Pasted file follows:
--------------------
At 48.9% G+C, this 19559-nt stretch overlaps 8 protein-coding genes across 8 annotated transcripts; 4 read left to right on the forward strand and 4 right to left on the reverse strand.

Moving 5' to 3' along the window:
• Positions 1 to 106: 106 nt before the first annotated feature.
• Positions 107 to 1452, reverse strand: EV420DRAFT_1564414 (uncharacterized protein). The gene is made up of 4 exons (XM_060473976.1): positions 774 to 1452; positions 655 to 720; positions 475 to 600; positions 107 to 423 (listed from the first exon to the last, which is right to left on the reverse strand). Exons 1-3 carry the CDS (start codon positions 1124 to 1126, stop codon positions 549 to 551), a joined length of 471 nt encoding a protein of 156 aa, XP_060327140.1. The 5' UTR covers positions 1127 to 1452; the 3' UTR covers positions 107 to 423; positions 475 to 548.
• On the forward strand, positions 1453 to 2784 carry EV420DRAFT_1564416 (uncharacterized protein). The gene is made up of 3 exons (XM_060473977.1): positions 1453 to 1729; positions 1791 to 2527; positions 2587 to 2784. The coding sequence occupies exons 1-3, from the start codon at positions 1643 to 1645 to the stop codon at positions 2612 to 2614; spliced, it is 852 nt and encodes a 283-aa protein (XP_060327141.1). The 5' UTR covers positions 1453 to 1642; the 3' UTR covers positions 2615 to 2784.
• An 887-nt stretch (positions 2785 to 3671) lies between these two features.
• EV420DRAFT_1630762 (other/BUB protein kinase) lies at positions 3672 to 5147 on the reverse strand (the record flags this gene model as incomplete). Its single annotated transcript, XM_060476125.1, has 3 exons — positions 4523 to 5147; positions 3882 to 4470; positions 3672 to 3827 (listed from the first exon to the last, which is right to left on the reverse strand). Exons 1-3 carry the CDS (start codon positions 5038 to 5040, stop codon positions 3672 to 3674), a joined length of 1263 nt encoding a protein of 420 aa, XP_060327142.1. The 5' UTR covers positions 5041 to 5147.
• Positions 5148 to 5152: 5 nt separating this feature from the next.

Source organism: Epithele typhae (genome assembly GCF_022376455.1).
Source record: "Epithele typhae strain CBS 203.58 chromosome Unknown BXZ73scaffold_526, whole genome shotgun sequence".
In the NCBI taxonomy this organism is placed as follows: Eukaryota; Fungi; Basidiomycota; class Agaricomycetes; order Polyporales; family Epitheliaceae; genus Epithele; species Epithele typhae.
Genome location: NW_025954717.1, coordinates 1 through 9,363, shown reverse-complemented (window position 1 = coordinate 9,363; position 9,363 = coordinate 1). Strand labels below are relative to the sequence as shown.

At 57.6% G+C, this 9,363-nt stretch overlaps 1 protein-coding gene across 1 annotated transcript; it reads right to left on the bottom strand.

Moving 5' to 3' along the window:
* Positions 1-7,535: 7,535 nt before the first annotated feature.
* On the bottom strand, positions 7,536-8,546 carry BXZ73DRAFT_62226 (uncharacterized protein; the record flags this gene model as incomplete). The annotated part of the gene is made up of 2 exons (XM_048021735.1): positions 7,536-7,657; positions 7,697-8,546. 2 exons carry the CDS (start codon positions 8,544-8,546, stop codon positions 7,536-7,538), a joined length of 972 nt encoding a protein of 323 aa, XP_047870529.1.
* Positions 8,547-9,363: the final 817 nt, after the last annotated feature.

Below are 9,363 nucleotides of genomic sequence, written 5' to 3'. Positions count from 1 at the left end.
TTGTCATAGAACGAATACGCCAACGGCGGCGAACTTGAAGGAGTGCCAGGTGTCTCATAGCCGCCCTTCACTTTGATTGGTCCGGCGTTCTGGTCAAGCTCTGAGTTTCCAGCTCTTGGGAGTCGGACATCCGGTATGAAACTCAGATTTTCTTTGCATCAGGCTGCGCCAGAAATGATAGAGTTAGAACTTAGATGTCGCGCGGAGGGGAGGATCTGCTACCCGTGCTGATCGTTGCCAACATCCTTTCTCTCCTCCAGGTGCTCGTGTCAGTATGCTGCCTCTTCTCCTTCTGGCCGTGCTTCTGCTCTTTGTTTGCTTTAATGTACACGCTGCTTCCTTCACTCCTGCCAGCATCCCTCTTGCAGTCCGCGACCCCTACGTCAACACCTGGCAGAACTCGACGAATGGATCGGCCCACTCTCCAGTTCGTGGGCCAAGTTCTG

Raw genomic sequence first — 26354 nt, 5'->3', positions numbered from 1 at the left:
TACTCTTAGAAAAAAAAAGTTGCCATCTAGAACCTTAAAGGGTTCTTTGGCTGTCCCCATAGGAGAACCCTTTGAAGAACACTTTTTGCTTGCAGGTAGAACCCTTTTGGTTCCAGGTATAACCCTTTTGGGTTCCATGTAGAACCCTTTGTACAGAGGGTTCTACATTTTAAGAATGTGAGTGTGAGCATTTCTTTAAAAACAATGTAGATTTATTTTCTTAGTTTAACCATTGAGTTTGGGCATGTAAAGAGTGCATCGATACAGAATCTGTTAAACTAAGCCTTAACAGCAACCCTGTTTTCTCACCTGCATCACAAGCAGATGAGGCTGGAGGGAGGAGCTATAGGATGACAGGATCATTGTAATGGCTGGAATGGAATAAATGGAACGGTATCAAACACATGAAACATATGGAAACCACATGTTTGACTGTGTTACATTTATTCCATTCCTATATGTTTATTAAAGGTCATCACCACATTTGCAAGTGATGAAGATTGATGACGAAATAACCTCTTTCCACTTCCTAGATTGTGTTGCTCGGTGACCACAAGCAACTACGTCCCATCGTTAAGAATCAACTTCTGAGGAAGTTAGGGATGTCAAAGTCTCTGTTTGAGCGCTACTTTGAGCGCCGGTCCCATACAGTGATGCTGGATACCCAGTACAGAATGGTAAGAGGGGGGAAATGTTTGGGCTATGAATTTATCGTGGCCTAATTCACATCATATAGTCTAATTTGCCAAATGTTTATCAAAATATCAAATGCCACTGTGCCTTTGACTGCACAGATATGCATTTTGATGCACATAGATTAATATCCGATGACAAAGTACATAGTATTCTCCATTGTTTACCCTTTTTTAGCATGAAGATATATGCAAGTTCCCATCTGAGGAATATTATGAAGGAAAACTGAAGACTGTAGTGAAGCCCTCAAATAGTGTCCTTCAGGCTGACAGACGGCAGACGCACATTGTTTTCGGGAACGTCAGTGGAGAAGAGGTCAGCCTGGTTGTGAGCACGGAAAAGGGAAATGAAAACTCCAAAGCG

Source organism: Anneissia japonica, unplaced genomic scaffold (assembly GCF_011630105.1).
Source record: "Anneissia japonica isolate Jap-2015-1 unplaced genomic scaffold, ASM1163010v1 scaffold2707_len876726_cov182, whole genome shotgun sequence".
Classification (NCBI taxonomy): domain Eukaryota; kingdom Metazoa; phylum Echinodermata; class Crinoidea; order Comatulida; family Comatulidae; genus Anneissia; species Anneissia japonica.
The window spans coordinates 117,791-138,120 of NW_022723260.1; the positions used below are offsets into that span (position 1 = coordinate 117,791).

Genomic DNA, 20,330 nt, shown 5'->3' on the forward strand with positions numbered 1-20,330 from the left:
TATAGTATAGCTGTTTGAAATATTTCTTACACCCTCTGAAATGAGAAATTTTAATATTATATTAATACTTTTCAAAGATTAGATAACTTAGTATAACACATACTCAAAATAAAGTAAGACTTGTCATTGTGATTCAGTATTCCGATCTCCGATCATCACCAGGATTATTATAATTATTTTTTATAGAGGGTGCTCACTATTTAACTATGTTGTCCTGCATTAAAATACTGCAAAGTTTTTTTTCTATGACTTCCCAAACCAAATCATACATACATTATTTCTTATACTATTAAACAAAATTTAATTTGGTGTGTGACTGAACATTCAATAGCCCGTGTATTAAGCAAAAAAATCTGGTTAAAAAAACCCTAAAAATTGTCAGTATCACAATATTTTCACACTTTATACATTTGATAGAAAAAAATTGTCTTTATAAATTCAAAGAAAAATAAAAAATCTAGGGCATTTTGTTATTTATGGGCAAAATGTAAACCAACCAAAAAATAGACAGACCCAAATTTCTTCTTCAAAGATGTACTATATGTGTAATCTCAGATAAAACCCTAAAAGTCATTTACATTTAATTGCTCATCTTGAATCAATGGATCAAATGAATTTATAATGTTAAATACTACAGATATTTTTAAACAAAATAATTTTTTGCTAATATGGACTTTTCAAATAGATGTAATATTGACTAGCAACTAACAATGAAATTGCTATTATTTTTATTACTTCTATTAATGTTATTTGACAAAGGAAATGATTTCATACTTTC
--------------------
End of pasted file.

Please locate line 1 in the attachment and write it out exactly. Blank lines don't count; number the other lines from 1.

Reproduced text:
At 48.9% G+C, this 19559-nt stretch overlaps 8 protein-coding genes across 8 annotated transcripts; 4 read left to right on the forward strand and 4 right to left on the reverse strand.